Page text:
Back in the USSR
I was inspired to dig out my buttons after seeing this photograph by Semyon Danilov for the Associated Press, taken on Friday, December 15, 2006. It was printed in Saturday's St. Petersburg Times. That's the St. Petersburg in Florida, not Russia.
The Times caption reads: "A statue of Vladimir Lenin casts a doubtful eye on a pair of workers as they struggle to place a star atop a large Christmas tree on Friday. Lenin was the architect and first leader of the Soviet Union, which was officially an atheistic state until its collapse in 1991." The location of the photo is given as Stavropol.
Even though the Soviet era has passed, that's a red star being placed on the Christmas tree -- which makes for an interesting juxtaposition....
According to Wikipedia, the red star "is a symbol of Communism and Socialism and represents the five fingers of the worker's hand, as well as the five continents (as traditionally counted). A lesser known suggestion is that the five points on the star were intended to represent the five social groups that would lead the nation to communism. In no particular order, they are: the youth (the future generations), the military (to protect and defend socialism), industrial workers (labourers), agricultural workers (peasantry), and the intelligentsia (to criticize and to improve the ideas and practices of life in order to attain communism). In general, it was the emblem, symbol, and signal that indicated the truth of the new order under the rule and guidance of the Communist Party."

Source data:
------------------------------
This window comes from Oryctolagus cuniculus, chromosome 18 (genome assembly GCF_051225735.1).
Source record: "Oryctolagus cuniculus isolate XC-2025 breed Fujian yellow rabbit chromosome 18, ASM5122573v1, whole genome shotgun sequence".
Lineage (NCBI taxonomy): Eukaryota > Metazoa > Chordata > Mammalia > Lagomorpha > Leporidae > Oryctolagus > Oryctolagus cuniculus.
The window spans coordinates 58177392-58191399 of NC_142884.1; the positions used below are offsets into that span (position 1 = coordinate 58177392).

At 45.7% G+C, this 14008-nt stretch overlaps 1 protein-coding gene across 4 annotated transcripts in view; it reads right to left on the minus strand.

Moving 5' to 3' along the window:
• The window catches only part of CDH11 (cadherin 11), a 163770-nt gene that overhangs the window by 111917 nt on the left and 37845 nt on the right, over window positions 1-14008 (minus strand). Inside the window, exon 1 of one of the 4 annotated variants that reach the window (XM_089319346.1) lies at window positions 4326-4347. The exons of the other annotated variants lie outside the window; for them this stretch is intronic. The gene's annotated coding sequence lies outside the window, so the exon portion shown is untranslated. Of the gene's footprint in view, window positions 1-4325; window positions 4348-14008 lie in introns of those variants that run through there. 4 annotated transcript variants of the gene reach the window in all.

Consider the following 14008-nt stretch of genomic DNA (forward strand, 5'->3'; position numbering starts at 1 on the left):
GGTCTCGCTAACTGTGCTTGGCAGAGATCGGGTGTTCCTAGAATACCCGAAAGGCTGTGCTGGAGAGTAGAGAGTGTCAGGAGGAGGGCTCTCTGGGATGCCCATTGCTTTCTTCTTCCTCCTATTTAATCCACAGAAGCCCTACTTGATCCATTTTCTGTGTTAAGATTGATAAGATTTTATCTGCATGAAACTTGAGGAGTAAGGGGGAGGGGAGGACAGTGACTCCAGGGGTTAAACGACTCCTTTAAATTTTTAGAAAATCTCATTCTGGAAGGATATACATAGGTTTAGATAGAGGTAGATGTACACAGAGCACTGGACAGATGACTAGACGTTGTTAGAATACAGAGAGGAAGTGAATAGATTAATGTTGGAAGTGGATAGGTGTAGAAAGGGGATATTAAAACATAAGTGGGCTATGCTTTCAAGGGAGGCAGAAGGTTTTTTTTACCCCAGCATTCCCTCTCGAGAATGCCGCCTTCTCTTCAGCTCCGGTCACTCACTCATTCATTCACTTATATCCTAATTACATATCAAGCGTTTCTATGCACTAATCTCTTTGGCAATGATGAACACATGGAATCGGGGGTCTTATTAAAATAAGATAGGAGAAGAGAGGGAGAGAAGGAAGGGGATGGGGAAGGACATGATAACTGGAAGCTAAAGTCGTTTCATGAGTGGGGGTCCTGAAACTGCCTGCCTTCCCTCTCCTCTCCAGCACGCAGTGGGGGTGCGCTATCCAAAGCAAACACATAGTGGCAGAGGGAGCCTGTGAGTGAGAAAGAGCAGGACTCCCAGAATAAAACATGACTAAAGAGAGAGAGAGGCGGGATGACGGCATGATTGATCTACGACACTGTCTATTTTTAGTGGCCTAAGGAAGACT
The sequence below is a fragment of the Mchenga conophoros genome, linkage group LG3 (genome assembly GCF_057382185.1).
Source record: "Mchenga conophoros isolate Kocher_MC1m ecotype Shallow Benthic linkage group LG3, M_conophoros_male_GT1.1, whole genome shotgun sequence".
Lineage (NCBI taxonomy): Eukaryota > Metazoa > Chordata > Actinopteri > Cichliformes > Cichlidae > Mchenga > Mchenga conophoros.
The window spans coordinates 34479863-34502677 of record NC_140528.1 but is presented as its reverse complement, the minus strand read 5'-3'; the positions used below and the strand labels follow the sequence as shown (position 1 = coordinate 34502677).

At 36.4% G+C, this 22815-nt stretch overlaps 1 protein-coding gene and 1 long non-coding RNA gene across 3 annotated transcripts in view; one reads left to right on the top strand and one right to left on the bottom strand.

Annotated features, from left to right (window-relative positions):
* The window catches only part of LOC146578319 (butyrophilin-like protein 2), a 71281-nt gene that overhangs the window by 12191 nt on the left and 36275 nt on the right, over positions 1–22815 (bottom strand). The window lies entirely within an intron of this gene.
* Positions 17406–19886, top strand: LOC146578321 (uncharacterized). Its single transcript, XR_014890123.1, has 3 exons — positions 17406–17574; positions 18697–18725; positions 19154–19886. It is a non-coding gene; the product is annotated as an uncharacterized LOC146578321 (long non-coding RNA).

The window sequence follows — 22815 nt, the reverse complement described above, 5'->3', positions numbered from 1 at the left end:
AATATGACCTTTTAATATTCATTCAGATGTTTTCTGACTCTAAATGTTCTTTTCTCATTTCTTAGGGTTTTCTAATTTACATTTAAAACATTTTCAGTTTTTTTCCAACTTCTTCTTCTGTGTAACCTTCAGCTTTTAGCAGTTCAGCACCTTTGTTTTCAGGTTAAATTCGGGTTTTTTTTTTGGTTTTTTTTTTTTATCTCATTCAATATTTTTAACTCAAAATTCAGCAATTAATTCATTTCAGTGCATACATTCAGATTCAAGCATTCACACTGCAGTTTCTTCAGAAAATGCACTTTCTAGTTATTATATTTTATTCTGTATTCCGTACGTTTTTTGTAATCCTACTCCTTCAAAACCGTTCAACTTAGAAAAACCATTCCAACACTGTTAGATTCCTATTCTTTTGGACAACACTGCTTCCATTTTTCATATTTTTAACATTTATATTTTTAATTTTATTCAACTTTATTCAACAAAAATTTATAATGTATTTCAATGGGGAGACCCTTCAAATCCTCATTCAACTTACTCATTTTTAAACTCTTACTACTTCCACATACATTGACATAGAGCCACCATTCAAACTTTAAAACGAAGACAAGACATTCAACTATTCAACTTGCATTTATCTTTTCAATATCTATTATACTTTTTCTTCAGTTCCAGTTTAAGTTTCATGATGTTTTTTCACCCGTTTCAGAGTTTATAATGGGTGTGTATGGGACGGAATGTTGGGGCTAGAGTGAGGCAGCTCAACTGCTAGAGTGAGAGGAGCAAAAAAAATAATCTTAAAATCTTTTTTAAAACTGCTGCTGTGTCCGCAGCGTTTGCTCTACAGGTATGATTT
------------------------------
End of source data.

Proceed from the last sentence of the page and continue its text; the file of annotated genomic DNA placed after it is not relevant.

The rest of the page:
Wikipedia goes on to say that Russia and former USSR member nations still use the red star on military uniforms and equipment. Given all that symbolism and its potential for various degrees of irony, I love the way Danilov framed his shot.
I'd acquired the buttons shown below during my trip in the summer of 1981 to the then-Soviet Union. (Click here for the photoset of individual button shots.) I visited what is again Russia (including Siberia) and Armenia. The prominence of the red star shows up particularly in the button shown above. That one commemorates the 26th Congress of the CPSU (Communist Party of the Soviet Union), which was in session at the time of my visit.
Here's a shot of the entire collective:
Somewhere I have a printout of the diary I kept during that trip. I'll have to go look for it.